Somatosensory Receptors Part II: Thermoreceptors and Nociceptors

Janani Rajan

Graphic Designs by Josephine Wang and Olivia Tang

Generally, the somatosensory sense is referred to as, “the sense of touch.” However, it accounts for various other sensations beyond that. For instance, it allows an organism to feel how hot or cold their surroundings are. It allows organisms to feel pain when their tissues sustain damage. Yet, this myriad of somatosensations wouldn’t be possible without somatosensory receptors. Somatosensory receptors are the dendrites of sensory neurons that detect somatosensory stimuli and transduce them into electrical signals that can be interpreted by the brain. There are a plethora of somatosensory receptors in the human body, but they are classified into three main types: nociceptors, thermoreceptors, and mechanoreceptors. Nociceptors are free nerve endings that transmit pain signals resulting from tissue damage. Thermoreceptors are also free nerve endings, and they pick up the temperature of the environment, whether it is warm or cold. More information on mechanoreceptors can be found in Somatosensory Receptors Part I: Mechanoreceptors.

Thermoreceptors are located in the skeletal muscles, skin, liver, and hypothalamus. They are categorized into high-threshold receptors which respond to temperatures above  45o C or below 15o C, and low-threshold receptors, which respond to temperatures between 45o C and 15o C. The nerve fibers that make up thermoreceptors are Aδ (A delta) fibers, thin myelinated fibers which conduct signals quickly, and C fibers, unmyelinated fibers which conduct signals much more slowly. Therefore, in thermoreceptors, Aδ fibers are responsible for conducting cold sensations, while warm sensations are conducted through C fibers. Since pain signals are also conducted through Aδ and C fibers, extreme temperatures from high-threshold thermoreceptors can also induce pain. Temperatures below 0o C and above 50o C typically cause tissue damage in humans, which means that pain signals can also be conducted through thermoreceptors if the external temperature falls within these ranges.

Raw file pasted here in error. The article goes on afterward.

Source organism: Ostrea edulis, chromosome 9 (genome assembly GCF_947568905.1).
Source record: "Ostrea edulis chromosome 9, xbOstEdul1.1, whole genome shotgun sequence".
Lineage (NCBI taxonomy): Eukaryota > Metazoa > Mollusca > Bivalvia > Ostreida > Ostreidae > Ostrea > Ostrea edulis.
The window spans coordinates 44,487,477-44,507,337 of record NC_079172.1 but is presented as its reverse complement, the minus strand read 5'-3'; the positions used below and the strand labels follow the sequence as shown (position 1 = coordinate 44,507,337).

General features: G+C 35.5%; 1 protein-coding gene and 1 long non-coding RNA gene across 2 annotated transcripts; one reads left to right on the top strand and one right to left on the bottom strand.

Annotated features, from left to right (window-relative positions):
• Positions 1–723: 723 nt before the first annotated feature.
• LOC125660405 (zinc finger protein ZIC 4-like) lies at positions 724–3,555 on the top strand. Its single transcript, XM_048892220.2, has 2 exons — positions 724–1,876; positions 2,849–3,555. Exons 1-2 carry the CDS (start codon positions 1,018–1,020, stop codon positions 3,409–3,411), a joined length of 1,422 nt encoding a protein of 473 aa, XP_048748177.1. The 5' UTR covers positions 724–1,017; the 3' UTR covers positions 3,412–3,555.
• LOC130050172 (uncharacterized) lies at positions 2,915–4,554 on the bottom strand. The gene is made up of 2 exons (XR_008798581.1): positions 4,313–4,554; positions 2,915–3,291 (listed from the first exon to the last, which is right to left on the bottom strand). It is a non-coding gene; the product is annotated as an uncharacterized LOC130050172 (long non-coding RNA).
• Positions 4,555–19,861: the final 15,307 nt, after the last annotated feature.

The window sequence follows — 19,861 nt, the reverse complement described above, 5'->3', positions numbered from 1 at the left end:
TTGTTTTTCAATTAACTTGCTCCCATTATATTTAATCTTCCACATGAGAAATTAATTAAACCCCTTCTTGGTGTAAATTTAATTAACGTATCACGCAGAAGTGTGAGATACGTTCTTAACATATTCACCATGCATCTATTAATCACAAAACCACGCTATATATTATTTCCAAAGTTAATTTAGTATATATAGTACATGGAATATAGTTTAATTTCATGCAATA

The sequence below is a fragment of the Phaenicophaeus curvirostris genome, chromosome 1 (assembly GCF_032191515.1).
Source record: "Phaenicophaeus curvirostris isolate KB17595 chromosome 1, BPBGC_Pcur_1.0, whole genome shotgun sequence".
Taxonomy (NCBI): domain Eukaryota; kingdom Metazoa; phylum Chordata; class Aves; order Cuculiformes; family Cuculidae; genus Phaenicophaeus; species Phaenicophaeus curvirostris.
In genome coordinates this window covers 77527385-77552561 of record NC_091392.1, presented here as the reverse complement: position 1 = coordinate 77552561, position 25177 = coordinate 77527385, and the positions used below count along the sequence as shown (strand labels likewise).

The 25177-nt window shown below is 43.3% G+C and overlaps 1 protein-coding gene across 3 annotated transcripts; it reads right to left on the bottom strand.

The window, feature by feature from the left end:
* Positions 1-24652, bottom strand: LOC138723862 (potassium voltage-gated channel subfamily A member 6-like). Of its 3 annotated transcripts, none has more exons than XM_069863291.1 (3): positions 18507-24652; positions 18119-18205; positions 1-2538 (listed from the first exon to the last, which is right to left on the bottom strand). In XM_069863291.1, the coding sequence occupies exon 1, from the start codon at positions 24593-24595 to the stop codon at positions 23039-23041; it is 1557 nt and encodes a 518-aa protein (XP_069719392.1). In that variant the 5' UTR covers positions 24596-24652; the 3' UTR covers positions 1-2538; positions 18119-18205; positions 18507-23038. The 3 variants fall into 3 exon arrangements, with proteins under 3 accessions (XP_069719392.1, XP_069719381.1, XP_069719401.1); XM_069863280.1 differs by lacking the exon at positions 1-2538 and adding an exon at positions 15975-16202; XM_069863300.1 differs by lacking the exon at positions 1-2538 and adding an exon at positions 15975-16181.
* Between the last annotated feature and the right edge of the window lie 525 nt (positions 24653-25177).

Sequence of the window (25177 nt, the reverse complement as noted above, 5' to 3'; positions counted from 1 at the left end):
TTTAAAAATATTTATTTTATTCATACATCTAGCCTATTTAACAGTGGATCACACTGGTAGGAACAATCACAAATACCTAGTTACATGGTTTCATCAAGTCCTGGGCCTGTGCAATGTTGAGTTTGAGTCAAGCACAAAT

Somatosensory Science Facts, Page 130, Question 134

One important function of thermoreceptors is to regulate body temperature. Body temperature is determined by two factors: external temperature and core temperature. Thermoreceptors located in the skin are responsible for detecting outside temperature and external stimuli. They then relay that information to the brain.  Meanwhile thermoreceptors located in internal organs such as the brain, spinal cord, and viscera detect changes in core body temperature. Temperature information travels through the preoptic area of the hypothalamus, which is responsible for thermoregulation (the maintenance of body temperature). If any shift in body temperature is detected, the brain triggers physiological and behavioral responses that oppose the temperature shifts. Physiological responses include shivering and sweating, while behavioral responses require conscious thought, such as putting on or taking off a jacket.

Meanwhile, nociceptors can be categorized into three different types: mechanonociceptors, polymodal nociceptors, and silent nociceptors. Mechanonociceptors detect the initial pain of a high intensity mechanical force (such as a cut, a pinch, or a stretch in the very beginning, when it is at its highest intensity). These nociceptors are composed mainly of myelinated Aδ fibers, as these high intensity signals must be conveyed quickly. Polymodal nociceptors respond to extreme chemical conditions as well as extreme thermal conditions (such as extreme heat or extreme coldness). They consist mainly of C fibers, as temperature signals are conveyed a little more slowly. Finally, silent nociceptors are activated by mechanical stimuli on injured areas after tissue damage. They can be made up of Aδ fibers or C fibers, depending on the type of pain they convey. 

Somatosensory Science Facts, Page 106, Question 101

Nociceptors are also categorized based on where they are located in the body. First, there are cutaneous nociceptors, which are located in the skin and innervate the epidermis and dermis layers of the skin. There are also muscle nociceptors, which innervate the tendon and muscle belly. Joint nociceptors activate the ligaments, adipose tissue, fibrous capsule, menisci, and synovial layer of joints, while visceral nociceptors are located in the gut. Each of these locations contain all three types of nociceptors. 

These thermoreceptors and nociceptors allow organisms to detect the temperature of our environment as well as tissue damage. However, their impact goes far beyond simply detecting stimuli. For instance, if extreme heat is detected by a thermoreceptor, this signal will be propagated from neuron to neuron until it reaches the postcentral gyrus (where the somatosensory cortex is located), and the insula (a brain region which plays a major role in homeostatic function). The insula will allow the stimulus to be perceived, and the brain will then send a signal to motor neurons, which will allow an organism to move away from the stimulus. Thermoreceptors and nociceptors allow us to move away from noxious stimuli, or protect ourselves from harsh conditions. Essentially, they shield us from danger, allowing us to protect ourselves from the hostilities of the world.

This information and more on Somatosensory can be found in our book, “Somatosensory Science Facts” (in press) and the lead Authors are Sehej Bindra and Charles Pidgeon, Ph.D.  Several other students from the Neuroscience Sensory Unit are co-authors.

Approved by Dr. Charles Pidgeon.

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